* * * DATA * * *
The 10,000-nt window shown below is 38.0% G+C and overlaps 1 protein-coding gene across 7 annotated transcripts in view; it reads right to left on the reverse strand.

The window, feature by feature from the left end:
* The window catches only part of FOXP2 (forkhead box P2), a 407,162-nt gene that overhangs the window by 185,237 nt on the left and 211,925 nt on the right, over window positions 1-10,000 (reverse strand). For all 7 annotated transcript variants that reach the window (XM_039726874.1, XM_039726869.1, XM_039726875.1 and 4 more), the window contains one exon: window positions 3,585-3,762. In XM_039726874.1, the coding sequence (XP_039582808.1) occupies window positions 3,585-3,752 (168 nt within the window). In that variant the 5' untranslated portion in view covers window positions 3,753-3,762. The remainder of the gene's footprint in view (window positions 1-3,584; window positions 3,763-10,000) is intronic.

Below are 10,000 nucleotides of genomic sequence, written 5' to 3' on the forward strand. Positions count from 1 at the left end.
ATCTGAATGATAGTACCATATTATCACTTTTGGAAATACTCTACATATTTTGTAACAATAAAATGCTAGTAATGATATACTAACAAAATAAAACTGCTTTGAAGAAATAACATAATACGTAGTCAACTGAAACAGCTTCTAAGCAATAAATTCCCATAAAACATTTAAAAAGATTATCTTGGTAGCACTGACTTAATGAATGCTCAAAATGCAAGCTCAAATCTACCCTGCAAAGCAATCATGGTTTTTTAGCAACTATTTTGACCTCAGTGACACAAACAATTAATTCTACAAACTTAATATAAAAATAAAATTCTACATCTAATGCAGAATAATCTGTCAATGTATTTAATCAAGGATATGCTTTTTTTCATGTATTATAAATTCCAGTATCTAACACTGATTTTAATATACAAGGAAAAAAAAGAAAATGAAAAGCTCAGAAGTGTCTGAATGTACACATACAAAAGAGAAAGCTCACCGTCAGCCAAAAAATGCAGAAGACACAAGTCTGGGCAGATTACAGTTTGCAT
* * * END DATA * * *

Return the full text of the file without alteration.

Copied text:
The 10,000-nt window shown below is 38.0% G+C and overlaps 1 protein-coding gene across 7 annotated transcripts in view; it reads right to left on the reverse strand.

The window, feature by feature from the left end:
* The window catches only part of FOXP2 (forkhead box P2), a 407,162-nt gene that overhangs the window by 185,237 nt on the left and 211,925 nt on the right, over window positions 1-10,000 (reverse strand). For all 7 annotated transcript variants that reach the window (XM_039726874.1, XM_039726869.1, XM_039726875.1 and 4 more), the window contains one exon: window positions 3,585-3,762. In XM_039726874.1, the coding sequence (XP_039582808.1) occupies window positions 3,585-3,752 (168 nt within the window). In that variant the 5' untranslated portion in view covers window positions 3,753-3,762. The remainder of the gene's footprint in view (window positions 1-3,584; window positions 3,763-10,000) is intronic.

Below are 10,000 nucleotides of genomic sequence, written 5' to 3' on the forward strand. Positions count from 1 at the left end.
ATCTGAATGATAGTACCATATTATCACTTTTGGAAATACTCTACATATTTTGTAACAATAAAATGCTAGTAATGATATACTAACAAAATAAAACTGCTTTGAAGAAATAACATAATACGTAGTCAACTGAAACAGCTTCTAAGCAATAAATTCCCATAAAACATTTAAAAAGATTATCTTGGTAGCACTGACTTAATGAATGCTCAAAATGCAAGCTCAAATCTACCCTGCAAAGCAATCATGGTTTTTTAGCAACTATTTTGACCTCAGTGACACAAACAATTAATTCTACAAACTTAATATAAAAATAAAATTCTACATCTAATGCAGAATAATCTGTCAATGTATTTAATCAAGGATATGCTTTTTTTCATGTATTATAAATTCCAGTATCTAACACTGATTTTAATATACAAGGAAAAAAAAGAAAATGAAAAGCTCAGAAGTGTCTGAATGTACACATACAAAAGAGAAAGCTCACCGTCAGCCAAAAAATGCAGAAGACACAAGTCTGGGCAGATTACAGTTTGCAT